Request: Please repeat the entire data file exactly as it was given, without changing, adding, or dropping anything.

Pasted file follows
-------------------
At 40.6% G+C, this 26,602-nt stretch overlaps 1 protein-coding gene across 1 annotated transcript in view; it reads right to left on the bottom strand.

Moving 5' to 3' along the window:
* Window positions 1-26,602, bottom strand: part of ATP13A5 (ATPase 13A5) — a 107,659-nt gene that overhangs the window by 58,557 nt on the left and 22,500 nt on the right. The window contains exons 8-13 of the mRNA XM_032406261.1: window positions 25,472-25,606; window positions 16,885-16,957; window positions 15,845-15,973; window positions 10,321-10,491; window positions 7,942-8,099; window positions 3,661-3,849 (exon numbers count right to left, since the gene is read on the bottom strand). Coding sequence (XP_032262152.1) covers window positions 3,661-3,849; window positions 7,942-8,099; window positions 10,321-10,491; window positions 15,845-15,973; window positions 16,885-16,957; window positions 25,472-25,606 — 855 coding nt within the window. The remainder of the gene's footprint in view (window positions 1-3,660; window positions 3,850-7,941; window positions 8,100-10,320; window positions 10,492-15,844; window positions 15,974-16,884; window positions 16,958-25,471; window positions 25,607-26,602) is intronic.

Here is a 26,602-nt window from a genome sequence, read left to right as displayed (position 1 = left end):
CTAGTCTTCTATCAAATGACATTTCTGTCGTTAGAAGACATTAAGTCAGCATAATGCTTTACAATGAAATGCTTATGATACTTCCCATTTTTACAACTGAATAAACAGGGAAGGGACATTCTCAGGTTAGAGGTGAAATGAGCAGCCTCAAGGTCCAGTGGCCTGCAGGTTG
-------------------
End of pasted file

At 40.6% G+C, this 26,602-nt stretch overlaps 1 protein-coding gene across 1 annotated transcript in view; it reads right to left on the bottom strand.

Moving 5' to 3' along the window:
* Window positions 1-26,602, bottom strand: part of ATP13A5 (ATPase 13A5) — a 107,659-nt gene that overhangs the window by 58,557 nt on the left and 22,500 nt on the right. The window contains exons 8-13 of the mRNA XM_032406261.1: window positions 25,472-25,606; window positions 16,885-16,957; window positions 15,845-15,973; window positions 10,321-10,491; window positions 7,942-8,099; window positions 3,661-3,849 (exon numbers count right to left, since the gene is read on the bottom strand). Coding sequence (XP_032262152.1) covers window positions 3,661-3,849; window positions 7,942-8,099; window positions 10,321-10,491; window positions 15,845-15,973; window positions 16,885-16,957; window positions 25,472-25,606 — 855 coding nt within the window. The remainder of the gene's footprint in view (window positions 1-3,660; window positions 3,850-7,941; window positions 8,100-10,320; window positions 10,492-15,844; window positions 15,974-16,884; window positions 16,958-25,471; window positions 25,607-26,602) is intronic.

Here is a 26,602-nt window from a genome sequence, read left to right as displayed (position 1 = left end):
CTAGTCTTCTATCAAATGACATTTCTGTCGTTAGAAGACATTAAGTCAGCATAATGCTTTACAATGAAATGCTTATGATACTTCCCATTTTTACAACTGAATAAACAGGGAAGGGACATTCTCAGGTTAGAGGTGAAATGAGCAGCCTCAAGGTCCAGTGGCCTGCAGGTTG